I have a 1923 bungalow with an elevated front porch, and the front half of
the house has only wooden lattice panels (set into concrete framing) between
the outside and the crawlspace. I was told that to keep "critters" out to
and to protect an exposed water pipe that is just inches below the floor
near the front of the house from the cold, I should attach plywood behind
the lattice panels. Of course, I would also need to put vents in the panels
as well so that they can "breathe".
Does this seem logical? I seem to see lots of houses with only wooden
lattice work covering the crawlspace, and wouldn't there be another way to
protect the exposed water pipe like insulating it and using that "electric
tape" I've heard about that can keep the water from freezing...?
Thanks for any advice/ideas you may have...
Nothing you've described in the way of changes would do much for
the cold exposure for the pipes. Have you ever had problems with
those pipes freezing? If not, the old saying applies: "if it
Critters are likely already being kept out by the lattice, as long
as it has no major holes or doesn't stop way too short of reaching
the ground. If it -looks- like it's providing a good fence, then
it likely is.
Adding plywood, venting it, and (uggg) maintaining it, would be a
whole lot of bother for no substantial gain, IMHO.
Might be worth asking the vendor, if you can, if they did/do anything special.
Opening it and adding some insulation might be a good plan, as might
the heat tape.
Inspecting the crawlspace isn't a bad idea either.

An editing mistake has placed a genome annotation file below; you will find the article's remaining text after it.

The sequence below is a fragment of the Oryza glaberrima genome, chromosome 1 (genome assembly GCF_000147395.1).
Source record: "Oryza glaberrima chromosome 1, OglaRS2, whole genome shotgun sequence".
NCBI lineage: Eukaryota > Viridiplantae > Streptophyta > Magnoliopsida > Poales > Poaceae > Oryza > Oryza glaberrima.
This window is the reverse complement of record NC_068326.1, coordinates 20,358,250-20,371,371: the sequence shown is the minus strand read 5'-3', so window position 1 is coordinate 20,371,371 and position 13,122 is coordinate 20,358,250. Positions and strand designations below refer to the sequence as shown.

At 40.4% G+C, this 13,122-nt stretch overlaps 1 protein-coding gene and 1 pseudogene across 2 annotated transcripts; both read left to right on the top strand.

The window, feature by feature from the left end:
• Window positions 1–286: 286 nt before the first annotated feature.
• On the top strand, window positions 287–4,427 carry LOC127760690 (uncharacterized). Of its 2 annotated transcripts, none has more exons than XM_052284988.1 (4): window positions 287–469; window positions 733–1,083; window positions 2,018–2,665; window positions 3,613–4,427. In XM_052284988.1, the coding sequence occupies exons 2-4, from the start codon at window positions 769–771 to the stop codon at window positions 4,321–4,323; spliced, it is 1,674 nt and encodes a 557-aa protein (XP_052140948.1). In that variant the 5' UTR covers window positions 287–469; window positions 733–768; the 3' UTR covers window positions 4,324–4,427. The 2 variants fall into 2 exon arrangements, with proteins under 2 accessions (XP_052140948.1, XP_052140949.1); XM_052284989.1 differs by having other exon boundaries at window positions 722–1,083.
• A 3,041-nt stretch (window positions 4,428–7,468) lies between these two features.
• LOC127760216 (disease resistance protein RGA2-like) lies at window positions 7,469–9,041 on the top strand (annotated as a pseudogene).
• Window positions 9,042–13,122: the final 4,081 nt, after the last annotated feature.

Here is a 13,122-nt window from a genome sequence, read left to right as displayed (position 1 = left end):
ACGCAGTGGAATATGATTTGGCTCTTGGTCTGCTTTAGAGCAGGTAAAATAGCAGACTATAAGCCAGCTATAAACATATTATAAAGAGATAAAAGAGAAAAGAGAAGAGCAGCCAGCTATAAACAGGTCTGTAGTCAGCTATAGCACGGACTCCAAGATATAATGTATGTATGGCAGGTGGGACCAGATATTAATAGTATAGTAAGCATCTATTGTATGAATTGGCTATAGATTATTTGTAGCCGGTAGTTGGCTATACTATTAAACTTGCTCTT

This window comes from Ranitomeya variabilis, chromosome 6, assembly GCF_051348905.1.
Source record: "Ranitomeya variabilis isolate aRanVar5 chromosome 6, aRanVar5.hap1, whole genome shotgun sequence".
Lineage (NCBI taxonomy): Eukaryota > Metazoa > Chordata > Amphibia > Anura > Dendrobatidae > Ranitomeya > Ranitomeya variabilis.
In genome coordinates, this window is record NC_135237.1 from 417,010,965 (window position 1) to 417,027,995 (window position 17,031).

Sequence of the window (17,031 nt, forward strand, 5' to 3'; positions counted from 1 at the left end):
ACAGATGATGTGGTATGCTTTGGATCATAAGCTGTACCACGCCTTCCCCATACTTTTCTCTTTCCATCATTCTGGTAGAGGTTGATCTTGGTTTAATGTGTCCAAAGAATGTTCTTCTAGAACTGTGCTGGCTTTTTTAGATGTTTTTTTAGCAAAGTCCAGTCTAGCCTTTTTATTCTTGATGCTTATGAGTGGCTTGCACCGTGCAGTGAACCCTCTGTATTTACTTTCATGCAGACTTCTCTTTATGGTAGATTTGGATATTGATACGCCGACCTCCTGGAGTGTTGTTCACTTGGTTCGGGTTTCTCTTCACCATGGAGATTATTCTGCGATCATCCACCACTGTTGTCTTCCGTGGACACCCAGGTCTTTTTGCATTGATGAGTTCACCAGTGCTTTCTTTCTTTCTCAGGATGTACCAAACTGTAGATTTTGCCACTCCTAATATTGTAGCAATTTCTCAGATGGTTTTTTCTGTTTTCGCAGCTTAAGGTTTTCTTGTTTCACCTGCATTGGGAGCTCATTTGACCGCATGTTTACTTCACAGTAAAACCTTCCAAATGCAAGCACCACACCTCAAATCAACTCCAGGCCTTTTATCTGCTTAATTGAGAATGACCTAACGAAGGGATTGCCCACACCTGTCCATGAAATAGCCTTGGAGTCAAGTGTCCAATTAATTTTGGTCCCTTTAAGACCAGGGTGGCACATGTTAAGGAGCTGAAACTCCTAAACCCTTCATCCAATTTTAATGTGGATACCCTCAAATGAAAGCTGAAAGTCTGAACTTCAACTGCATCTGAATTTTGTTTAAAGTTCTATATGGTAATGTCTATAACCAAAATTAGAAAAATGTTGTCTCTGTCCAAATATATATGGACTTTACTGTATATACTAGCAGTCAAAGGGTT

http://inquisitor.i.am/ | mailto: firstname.lastname@example.org | Ian Stirling.
A pier house, huh? (at least the original part). You down south, by any
chance? What you describe is quite common down there, since it almost never
freezes hard enough to overcome the heat leakage from the occupied space
above. When a freeze is predicted, they crack the faucets a little. I
wouldn't lose much sleep over it all, unless you see evidence of prior leaks
and repairs. Maybe a themostat-controlled heat tape on the feed lines? Drain
lines are seldom a problem, since they are seldom full. You could box in the
plumbing lines with plywood lined with foil-face styrofoam, and add a
lightbulb for heat, or tie them into the heated space.
But as others have said, yes, you do need to put on a jumpsuit, goggles,
and gloves, and get under there with a good droplight, and see what is going
on, and who is living there. I used to get that duty as a kid, and sometimes
there are AMAZING things tucked away and forgotten down there. If there is
old or new water damage, it should be readily apparent. Take a long sharp
screwdriver with you to poke at any wood or metal that is a different color
from that around it. If anything is rotten, it will be pretty obvious.
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